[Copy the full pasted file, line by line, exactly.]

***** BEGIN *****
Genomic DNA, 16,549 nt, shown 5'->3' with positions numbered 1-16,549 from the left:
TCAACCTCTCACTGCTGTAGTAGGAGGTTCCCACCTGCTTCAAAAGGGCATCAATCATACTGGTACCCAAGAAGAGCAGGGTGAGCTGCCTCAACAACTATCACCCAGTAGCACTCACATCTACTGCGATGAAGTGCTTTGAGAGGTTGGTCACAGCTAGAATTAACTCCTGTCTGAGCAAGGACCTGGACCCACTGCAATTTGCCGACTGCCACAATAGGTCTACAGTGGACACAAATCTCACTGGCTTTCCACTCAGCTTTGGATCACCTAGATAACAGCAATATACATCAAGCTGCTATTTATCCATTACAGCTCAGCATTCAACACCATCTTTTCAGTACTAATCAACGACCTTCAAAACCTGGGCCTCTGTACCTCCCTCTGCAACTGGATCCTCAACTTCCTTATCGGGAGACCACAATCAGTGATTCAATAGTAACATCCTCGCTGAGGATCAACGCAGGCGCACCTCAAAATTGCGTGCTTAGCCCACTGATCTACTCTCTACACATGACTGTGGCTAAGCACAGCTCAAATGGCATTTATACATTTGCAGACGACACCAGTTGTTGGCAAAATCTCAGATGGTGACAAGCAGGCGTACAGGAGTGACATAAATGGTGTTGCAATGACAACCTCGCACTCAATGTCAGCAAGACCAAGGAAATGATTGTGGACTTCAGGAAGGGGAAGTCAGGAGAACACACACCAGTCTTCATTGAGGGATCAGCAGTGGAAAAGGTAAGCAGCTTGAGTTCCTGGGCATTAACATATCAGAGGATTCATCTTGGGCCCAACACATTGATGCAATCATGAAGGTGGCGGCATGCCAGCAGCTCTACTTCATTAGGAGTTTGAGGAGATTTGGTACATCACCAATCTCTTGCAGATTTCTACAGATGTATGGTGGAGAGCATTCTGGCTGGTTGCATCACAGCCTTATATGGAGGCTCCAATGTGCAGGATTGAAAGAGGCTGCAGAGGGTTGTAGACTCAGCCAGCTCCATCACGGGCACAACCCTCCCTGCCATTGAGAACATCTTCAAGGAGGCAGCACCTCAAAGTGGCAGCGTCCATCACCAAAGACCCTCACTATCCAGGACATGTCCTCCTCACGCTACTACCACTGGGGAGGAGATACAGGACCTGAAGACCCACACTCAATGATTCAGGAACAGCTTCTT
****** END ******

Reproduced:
Genomic DNA, 16,549 nt, shown 5'->3' with positions numbered 1-16,549 from the left:
TCAACCTCTCACTGCTGTAGTAGGAGGTTCCCACCTGCTTCAAAAGGGCATCAATCATACTGGTACCCAAGAAGAGCAGGGTGAGCTGCCTCAACAACTATCACCCAGTAGCACTCACATCTACTGCGATGAAGTGCTTTGAGAGGTTGGTCACAGCTAGAATTAACTCCTGTCTGAGCAAGGACCTGGACCCACTGCAATTTGCCGACTGCCACAATAGGTCTACAGTGGACACAAATCTCACTGGCTTTCCACTCAGCTTTGGATCACCTAGATAACAGCAATATACATCAAGCTGCTATTTATCCATTACAGCTCAGCATTCAACACCATCTTTTCAGTACTAATCAACGACCTTCAAAACCTGGGCCTCTGTACCTCCCTCTGCAACTGGATCCTCAACTTCCTTATCGGGAGACCACAATCAGTGATTCAATAGTAACATCCTCGCTGAGGATCAACGCAGGCGCACCTCAAAATTGCGTGCTTAGCCCACTGATCTACTCTCTACACATGACTGTGGCTAAGCACAGCTCAAATGGCATTTATACATTTGCAGACGACACCAGTTGTTGGCAAAATCTCAGATGGTGACAAGCAGGCGTACAGGAGTGACATAAATGGTGTTGCAATGACAACCTCGCACTCAATGTCAGCAAGACCAAGGAAATGATTGTGGACTTCAGGAAGGGGAAGTCAGGAGAACACACACCAGTCTTCATTGAGGGATCAGCAGTGGAAAAGGTAAGCAGCTTGAGTTCCTGGGCATTAACATATCAGAGGATTCATCTTGGGCCCAACACATTGATGCAATCATGAAGGTGGCGGCATGCCAGCAGCTCTACTTCATTAGGAGTTTGAGGAGATTTGGTACATCACCAATCTCTTGCAGATTTCTACAGATGTATGGTGGAGAGCATTCTGGCTGGTTGCATCACAGCCTTATATGGAGGCTCCAATGTGCAGGATTGAAAGAGGCTGCAGAGGGTTGTAGACTCAGCCAGCTCCATCACGGGCACAACCCTCCCTGCCATTGAGAACATCTTCAAGGAGGCAGCACCTCAAAGTGGCAGCGTCCATCACCAAAGACCCTCACTATCCAGGACATGTCCTCCTCACGCTACTACCACTGGGGAGGAGATACAGGACCTGAAGACCCACACTCAATGATTCAGGAACAGCTTCTT